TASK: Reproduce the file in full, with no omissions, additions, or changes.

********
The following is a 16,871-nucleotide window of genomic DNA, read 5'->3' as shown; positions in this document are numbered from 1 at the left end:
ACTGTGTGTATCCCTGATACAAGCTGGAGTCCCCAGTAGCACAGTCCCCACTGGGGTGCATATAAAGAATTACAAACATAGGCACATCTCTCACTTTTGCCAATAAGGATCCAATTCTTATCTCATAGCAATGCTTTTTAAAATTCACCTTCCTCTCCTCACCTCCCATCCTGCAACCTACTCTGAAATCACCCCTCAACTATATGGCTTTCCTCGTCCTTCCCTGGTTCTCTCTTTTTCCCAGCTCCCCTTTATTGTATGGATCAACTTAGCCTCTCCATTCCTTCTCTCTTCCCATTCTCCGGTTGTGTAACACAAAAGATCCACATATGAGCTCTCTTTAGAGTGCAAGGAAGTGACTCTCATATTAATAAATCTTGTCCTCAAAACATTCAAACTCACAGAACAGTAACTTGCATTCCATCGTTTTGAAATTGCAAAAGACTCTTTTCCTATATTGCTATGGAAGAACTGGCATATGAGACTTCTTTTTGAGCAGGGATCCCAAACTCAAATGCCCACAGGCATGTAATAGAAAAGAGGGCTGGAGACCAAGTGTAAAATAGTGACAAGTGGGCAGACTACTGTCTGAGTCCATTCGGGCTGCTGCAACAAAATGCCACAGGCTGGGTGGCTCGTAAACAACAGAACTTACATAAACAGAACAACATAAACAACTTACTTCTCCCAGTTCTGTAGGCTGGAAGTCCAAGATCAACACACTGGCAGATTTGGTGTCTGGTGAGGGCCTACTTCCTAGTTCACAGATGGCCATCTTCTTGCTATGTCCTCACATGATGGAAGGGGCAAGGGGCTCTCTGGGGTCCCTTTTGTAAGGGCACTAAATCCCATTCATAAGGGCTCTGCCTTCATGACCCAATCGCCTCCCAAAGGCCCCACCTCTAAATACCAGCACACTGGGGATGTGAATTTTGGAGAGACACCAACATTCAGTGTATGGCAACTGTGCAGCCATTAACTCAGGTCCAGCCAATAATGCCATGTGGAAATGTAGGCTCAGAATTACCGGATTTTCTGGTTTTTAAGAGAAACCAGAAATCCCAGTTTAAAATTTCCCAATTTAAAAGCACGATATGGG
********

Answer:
The following is a 16,871-nucleotide window of genomic DNA, read 5'->3' as shown; positions in this document are numbered from 1 at the left end:
ACTGTGTGTATCCCTGATACAAGCTGGAGTCCCCAGTAGCACAGTCCCCACTGGGGTGCATATAAAGAATTACAAACATAGGCACATCTCTCACTTTTGCCAATAAGGATCCAATTCTTATCTCATAGCAATGCTTTTTAAAATTCACCTTCCTCTCCTCACCTCCCATCCTGCAACCTACTCTGAAATCACCCCTCAACTATATGGCTTTCCTCGTCCTTCCCTGGTTCTCTCTTTTTCCCAGCTCCCCTTTATTGTATGGATCAACTTAGCCTCTCCATTCCTTCTCTCTTCCCATTCTCCGGTTGTGTAACACAAAAGATCCACATATGAGCTCTCTTTAGAGTGCAAGGAAGTGACTCTCATATTAATAAATCTTGTCCTCAAAACATTCAAACTCACAGAACAGTAACTTGCATTCCATCGTTTTGAAATTGCAAAAGACTCTTTTCCTATATTGCTATGGAAGAACTGGCATATGAGACTTCTTTTTGAGCAGGGATCCCAAACTCAAATGCCCACAGGCATGTAATAGAAAAGAGGGCTGGAGACCAAGTGTAAAATAGTGACAAGTGGGCAGACTACTGTCTGAGTCCATTCGGGCTGCTGCAACAAAATGCCACAGGCTGGGTGGCTCGTAAACAACAGAACTTACATAAACAGAACAACATAAACAACTTACTTCTCCCAGTTCTGTAGGCTGGAAGTCCAAGATCAACACACTGGCAGATTTGGTGTCTGGTGAGGGCCTACTTCCTAGTTCACAGATGGCCATCTTCTTGCTATGTCCTCACATGATGGAAGGGGCAAGGGGCTCTCTGGGGTCCCTTTTGTAAGGGCACTAAATCCCATTCATAAGGGCTCTGCCTTCATGACCCAATCGCCTCCCAAAGGCCCCACCTCTAAATACCAGCACACTGGGGATGTGAATTTTGGAGAGACACCAACATTCAGTGTATGGCAACTGTGCAGCCATTAACTCAGGTCCAGCCAATAATGCCATGTGGAAATGTAGGCTCAGAATTACCGGATTTTCTGGTTTTTAAGAGAAACCAGAAATCCCAGTTTAAAATTTCCCAATTTAAAAGCACGATATGGG